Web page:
I haven’t been accepting books for review for quite some time – mainly because I don’t like the pressure (that I put on myself) to review a book that has been gifted to me. However, last week I was offered one book that tempted me, and soon enough I went down the rabbit hole of accepting books for review.
I was really excited when I heard the news that Arundhati Roy after the longest break was back with a new fictional book. The very day the book was published I was in the bookstore asking to buy a copy.
And then I read some lukewarm reviews, and then I saw that it didn’t make it into the Man Booker shortlist. And then I put this book on the backburner.
I couldn’t stay away from it too long though, and once I started I simply fell in love with the beautiful writing. Sure, the book has its flaws, but despite (or maybe because) I have fallen headlong in love with it.
There are some books that draw you in from the very first sentence itself. Very powerful, and reflects the tone of the rest of the story beautifully. It doesn’t happen very often, but when it does it sets up for a very great book. I loved this opening sentence from Exit West by Mohsin Hamid.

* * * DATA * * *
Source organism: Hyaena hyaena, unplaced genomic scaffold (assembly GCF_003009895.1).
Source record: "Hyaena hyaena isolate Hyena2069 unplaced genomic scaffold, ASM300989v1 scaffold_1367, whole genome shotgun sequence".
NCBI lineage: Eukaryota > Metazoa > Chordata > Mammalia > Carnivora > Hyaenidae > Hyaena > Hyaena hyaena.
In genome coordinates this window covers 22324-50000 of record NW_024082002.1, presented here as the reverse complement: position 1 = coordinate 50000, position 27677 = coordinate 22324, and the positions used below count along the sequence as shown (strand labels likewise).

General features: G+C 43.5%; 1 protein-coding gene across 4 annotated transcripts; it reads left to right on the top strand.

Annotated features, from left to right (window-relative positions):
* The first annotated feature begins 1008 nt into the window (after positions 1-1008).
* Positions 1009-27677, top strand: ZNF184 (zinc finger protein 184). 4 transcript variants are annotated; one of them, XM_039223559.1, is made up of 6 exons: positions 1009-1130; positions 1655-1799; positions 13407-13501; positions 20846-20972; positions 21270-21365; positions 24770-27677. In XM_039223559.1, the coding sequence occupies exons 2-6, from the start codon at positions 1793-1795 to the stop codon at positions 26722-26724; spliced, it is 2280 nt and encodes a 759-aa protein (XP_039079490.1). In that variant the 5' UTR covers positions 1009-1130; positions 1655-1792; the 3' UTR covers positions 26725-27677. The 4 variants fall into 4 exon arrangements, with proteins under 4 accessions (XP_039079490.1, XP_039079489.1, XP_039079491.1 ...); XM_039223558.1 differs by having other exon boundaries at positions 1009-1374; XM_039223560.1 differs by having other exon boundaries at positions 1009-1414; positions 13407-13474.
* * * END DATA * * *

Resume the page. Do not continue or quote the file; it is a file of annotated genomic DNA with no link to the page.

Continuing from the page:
This book came to me unrequested from Penguin Random House, and I put it on the back of my TBR list, intending to read it at some vague point in time when I had nothing on hand to read. After all the title is so cliché – The Poison of Love? All I could think of when I saw the book was that slogan that so many cabbies and auto-drivers put up on their vehicles – Love is slow poison. So yeah, when a book title reminds you of corny auto-drivers, it’s not a good sign.
Nevertheless it looked like a short and easy read, so I put up my feet one sweltering Sunday afternoon, and read this book from start to finish. And then I put it down and read it again. My mind was blown by just how powerful a punch this book packs.
When I teased an excerpt from this book earlier this week, I mentioned that the book was about the relationship between a boy and his father. I was a bit hasty in slotting the book in that way, because it turns out that it isn’t so much about a father-son relationship, but it’s more like the protagonist’s relationship with himself.
The Mask Diaries by Abhinav Goel is one of my more interesting reads of late. I have been reading it over the weekend, and am quite intrigued by what seems to be a very unusual story about a dysfunctional father and son relationship. Here’s a teaser: